I subscribe to Oxford Dictionaries' (OD) word of the day and today's word is 'herstory'.
The OD's definition is 'history viewed from a female or specifically feminist perspective'.
The OED's entry for 'herstory' has yet to be updated (it dates back to 1993) but the entry is fascinating. The entry advises that 'herstory' occurs between 0.01 and 0.10 times per million words in typical modern English usage and that the word's etymology is a punning alteration of 'history' (fancifully reinterpreted as 'his story', implying that history has in the past been viewed predominantly from the male perspective), with his- replaced by her. The OED's earliest recorded use of the word is 1970 by R. Morgan in Sisterhood is Powerful.
My library offers all members access to the OED for free.
Sorry to be picky, but "history" with "his" replaced by "her" is "hertory".
I think we as those who communicate in the English language (I doubt that stuff like this occurs in any other language, at least not with this frequency) should be careful not to put a band-aid on society's problems by making up different words for things. Too often what happens is someone comes up with a more "politically correct" name for something, or a group of people, or whatever, and then eventually that word starts being used in an offensive way, and then the cycle begins again when another new politically correct term is invented.
All these new words would not be needed if people treated others with respect by default instead of of being forced into it by laws and rules. The problem is that the natural human reaction is to treat people who are perceived as different less favourably than those who are perceived to belong to the same "group". People use the excuse that they are "protecting their own" far too often.
If people could value differences instead of feeling threatened by them then maybe women in previous centuries would have been given a chance to make history themselves, and that goes for others who are referred to by carefully-chosen politically correct terms as well.
I love neologisms. I regard language as plasticine to be used and adjusted to my needs :-)
DragonCat16 said:Sorry to be picky, but "history" with "his" replaced by "her" is "hertory".
You have not read my post carefully:"the word's etymology is a punning alteration of 'history' (fancifully reinterpreted as 'his story'..." [my emphasis].
I believe you are trying to read too much into my posting. New words have always been made up in English (as have new senses) for various reasons. During the period 1750 to 1799, for example, the OED reports 46,484 new words and senses.
The modern sense of 'feminism' dates back to at least 1895 (that surprised me) and the OED's first recorded use of the word (in a different sense) is 1841.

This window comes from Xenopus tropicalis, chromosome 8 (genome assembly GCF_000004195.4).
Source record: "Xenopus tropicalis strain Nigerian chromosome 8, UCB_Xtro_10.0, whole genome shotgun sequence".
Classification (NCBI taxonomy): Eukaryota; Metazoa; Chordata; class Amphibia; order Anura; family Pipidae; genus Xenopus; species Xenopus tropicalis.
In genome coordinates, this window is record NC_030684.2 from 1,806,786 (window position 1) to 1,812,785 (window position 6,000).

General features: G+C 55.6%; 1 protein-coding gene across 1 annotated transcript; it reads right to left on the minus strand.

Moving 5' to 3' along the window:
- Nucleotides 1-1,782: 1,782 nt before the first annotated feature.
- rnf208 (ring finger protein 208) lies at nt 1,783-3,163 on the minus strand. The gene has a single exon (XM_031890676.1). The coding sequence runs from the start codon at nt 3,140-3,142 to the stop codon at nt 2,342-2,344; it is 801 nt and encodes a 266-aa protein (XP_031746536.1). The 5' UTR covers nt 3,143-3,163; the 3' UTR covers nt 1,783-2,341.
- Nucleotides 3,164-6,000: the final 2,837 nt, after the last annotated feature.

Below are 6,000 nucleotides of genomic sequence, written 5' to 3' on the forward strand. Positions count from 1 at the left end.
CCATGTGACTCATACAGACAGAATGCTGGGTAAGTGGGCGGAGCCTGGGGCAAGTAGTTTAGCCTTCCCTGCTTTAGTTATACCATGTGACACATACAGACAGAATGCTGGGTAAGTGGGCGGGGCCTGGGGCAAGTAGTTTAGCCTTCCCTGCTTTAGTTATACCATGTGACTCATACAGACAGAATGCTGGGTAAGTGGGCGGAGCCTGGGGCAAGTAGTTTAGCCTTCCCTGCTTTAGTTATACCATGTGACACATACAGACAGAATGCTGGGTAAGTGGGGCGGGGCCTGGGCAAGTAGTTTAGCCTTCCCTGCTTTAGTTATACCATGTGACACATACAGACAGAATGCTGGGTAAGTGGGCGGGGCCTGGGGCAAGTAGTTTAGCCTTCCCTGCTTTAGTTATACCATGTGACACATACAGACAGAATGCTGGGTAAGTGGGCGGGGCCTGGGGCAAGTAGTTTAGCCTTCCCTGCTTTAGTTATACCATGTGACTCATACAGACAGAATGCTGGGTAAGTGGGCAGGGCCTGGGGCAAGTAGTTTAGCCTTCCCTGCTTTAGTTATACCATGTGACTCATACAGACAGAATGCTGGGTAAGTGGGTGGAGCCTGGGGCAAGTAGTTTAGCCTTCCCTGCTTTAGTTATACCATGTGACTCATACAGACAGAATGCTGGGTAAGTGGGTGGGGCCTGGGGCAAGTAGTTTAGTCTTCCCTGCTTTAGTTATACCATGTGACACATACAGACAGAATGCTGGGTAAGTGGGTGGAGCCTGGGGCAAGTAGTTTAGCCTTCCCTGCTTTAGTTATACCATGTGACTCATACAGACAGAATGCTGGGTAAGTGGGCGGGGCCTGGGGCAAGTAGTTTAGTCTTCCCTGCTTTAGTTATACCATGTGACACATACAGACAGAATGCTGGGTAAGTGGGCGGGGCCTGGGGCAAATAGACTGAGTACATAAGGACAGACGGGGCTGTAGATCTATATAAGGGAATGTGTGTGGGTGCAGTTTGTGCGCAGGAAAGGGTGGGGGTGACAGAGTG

Checking that (so-called) modern phrase 'politically correct', I find recorded usage dating back to 1936:"H. V. Morton In Steps of St. Paul vi. 211 ‘Galatians’, a term that was politically correct, embraced everyone under Roman rule."
Procrastinator said:I love neologisms.
And the OED shows the word 'neologism' dates back to ... 1772!
The word neologism?? :-) ?
Sorry, it seems the signals from my brain do not reach my fingers!
Yes. I shall edit my earlier post to make my meaning clear.
I'm very curious now who coined this word. I can imagine someone with a goose feather in the hand surrounded by leather backed books - who was just as originally brained and word loving as us :-)
OED gives the origin of 'neologism' as "formed within English, by derivation; modelled on a French lexical item."
The etymology is:"neology n. + -ism suffix, after French néologisme (1731 denoting the coining or use of new words or phrases, 1787 denoting a new word or phrase, 1892 in psychiatry). Compare Italian neologismo new word or phrase (1785), German Neologismus (mid 18th cent. in sense ‘new linguistic formation’)."
The OED's first recorded use is by J.-N. de Sauseuil in An analysis of the French orthography: or The true principles of the French pronunciation, exhibited in several easy schemes and tables:"Observations on this Neologism... I thought indeed I was intirely done with this Canon when I came to the explication of the last word Hecaterogenosem."
Given your interest in words, I would recommend checking if membership of your local library allows access to the OED online. My library requires membership to be active in terms of borrowing books but that is no hardship.
PS I should really decide whether to use single or double quotation marks!
brilliant. I am feeling nervous for other reasons - and reading this kind of entry kind of relaxes me :-)
This is really interesting caretwo, thanks for posting. I have a fascination with words, their meanings, why and when they enter into society and their impact. It’s fascinating to see how powerful even tiny words can have on people. You might be interested in the book ‘plastic words’. It’s not easy to read but it’s fascinating and gives you a very clear insight into how society is shaped by words.